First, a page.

Don’t Lose Your Tax Refund Because of Your Spouse’s Debt


“Injured Spouse” is an IRS term for the husband or wife who is forced to watch a tax refund fly out the window instead of into the bank because of debts or taxes owed by the other spouse.

The IRS and many state tax agencies have a habit of taking tax refunds to satisfy other debts, and if your filing status is married-filing joint, your well-earned income tax refund may be in jeopardy if you married someone who:

1.       Owes back child support,

2.       Is delinquent on student loan payments or other federal agency debts,

3.       State income tax liabilities,

4.       Repayment of overpaid unemployment benefits.

Instead of a refund check, you may receive a letter from the Treasury’s Financial Management Services Department [FMS] telling you the original refund amount, the amount taken and the agency who received your money. If you did not receive a letter or if you have questions about the offset, you can contact the FMS at 1-800-304-3107 or TDD 1-866-297-0157.

If you feel your tax refund is mostly your money, it would be unfair (even if you live in a community property state) for the funds to be applied to a debt that isn’t yours. What to do? First of all, you may want to change the exemptions you claim on your form W4 on file with your employer so that you will have a break-even situation rather than a refund that can be absconded at tax time. Use the worksheet on form W4 or speak with your tax pro to determine the number of exemptions you should claim to net either no refund or a small amount of tax due. This can result in a bigger paycheck and the knowledge that the government hasn’t had your money tax free all year.

A second option is to use married-filing-separate filing status. While this may not be beneficial for maximizing the refund you could receive, there are many good legal reasons for using this filing status. Check with your attorney and/or tax pro to determine if this will provide the best protection for you.

Right now, you may be looking at a refund situation for 2010 or prior years and wonder how you can guard your refund against the tax man. Well, there is help!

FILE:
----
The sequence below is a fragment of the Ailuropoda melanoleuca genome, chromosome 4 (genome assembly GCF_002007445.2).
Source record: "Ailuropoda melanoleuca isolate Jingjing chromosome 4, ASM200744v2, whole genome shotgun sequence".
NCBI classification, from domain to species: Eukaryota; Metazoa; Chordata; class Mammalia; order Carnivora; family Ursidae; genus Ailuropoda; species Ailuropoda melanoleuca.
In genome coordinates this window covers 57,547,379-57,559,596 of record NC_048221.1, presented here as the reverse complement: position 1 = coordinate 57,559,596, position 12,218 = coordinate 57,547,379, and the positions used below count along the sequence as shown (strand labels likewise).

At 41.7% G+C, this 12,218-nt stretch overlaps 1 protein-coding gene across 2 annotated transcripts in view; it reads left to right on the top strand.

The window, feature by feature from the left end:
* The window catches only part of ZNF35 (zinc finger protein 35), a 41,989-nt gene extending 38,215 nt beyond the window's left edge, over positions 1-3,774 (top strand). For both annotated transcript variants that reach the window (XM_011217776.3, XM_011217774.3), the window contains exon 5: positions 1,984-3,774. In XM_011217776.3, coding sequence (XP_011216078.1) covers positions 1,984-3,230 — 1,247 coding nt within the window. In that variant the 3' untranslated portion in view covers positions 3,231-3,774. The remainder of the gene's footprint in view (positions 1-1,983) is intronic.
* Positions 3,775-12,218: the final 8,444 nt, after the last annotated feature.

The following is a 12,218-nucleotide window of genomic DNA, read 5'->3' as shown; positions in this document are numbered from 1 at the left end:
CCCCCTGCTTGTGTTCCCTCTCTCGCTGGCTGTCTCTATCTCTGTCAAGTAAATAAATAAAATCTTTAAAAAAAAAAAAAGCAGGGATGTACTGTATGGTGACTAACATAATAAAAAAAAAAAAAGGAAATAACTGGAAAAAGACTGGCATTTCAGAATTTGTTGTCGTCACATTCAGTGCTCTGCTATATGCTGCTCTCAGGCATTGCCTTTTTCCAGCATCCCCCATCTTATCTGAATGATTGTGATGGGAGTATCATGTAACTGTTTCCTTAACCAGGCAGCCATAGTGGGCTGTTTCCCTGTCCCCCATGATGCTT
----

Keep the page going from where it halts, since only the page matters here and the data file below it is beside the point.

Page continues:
File form 8379 Injured Spouse Allocation with your tax return. Part 1 contains a series of questions that qualify you for using the form and Part II asks for the names and Social Security numbers of the two spouses in the order listed on the tax return. Check the box to indicate which spouse has been injured.

Part III is an allocation of income, adjustments to income, itemized or standard deduction, exemptions, other taxes (such as self-employment tax, tax on early withdrawal from a retirement plan, etc) and credits (except the Earned Income Tax Credit) between the spouses. Basically, the tax return data is split out to see who should get the lion’s share of the refund. The amount allocated to the spouse that owes the debt will be snatched to satisfy it. The remainder will be refunded to the now happy couple. If you file electronically the refund will be held up for about 11 weeks while the IRS processes it. If you are filing a paper copy, then write “INJURED SPOUSE” and highlight it in yellow at the top of page 1 of Form 1040. Make sure you also sign and date Form 8379 at the bottom of page 2. It will take approximately 14 weeks to get your refund from a paper-filed return.

If you’ve already filed your income tax return, you may file Form 8379 separately. Mail it to the IRS service center where you filed your original return. It takes approximately eight weeks for the IRS to process the separately filed form. And it may be too late to apply it to this year’s income tax refund. Do it anyway. And every year you file, be sure to include a new Form 8379 if you are expecting a refund.

Bonnie Lee is an Enrolled Agent admitted to practice and representing taxpayers in all fifty states at all levels within the Internal Revenue Service. She is the owner of Taxpertise in Sonoma, CA and the author of Entrepreneur Press book, “Taxpertise, The Complete Book of Dirty Little Secrets and Hidden Deductions for Small Business that the IRS Doesn't Want You to Know,” available at all major booksellers. Follow Bonnie Lee on Twitter at BLTaxpertise and at Facebook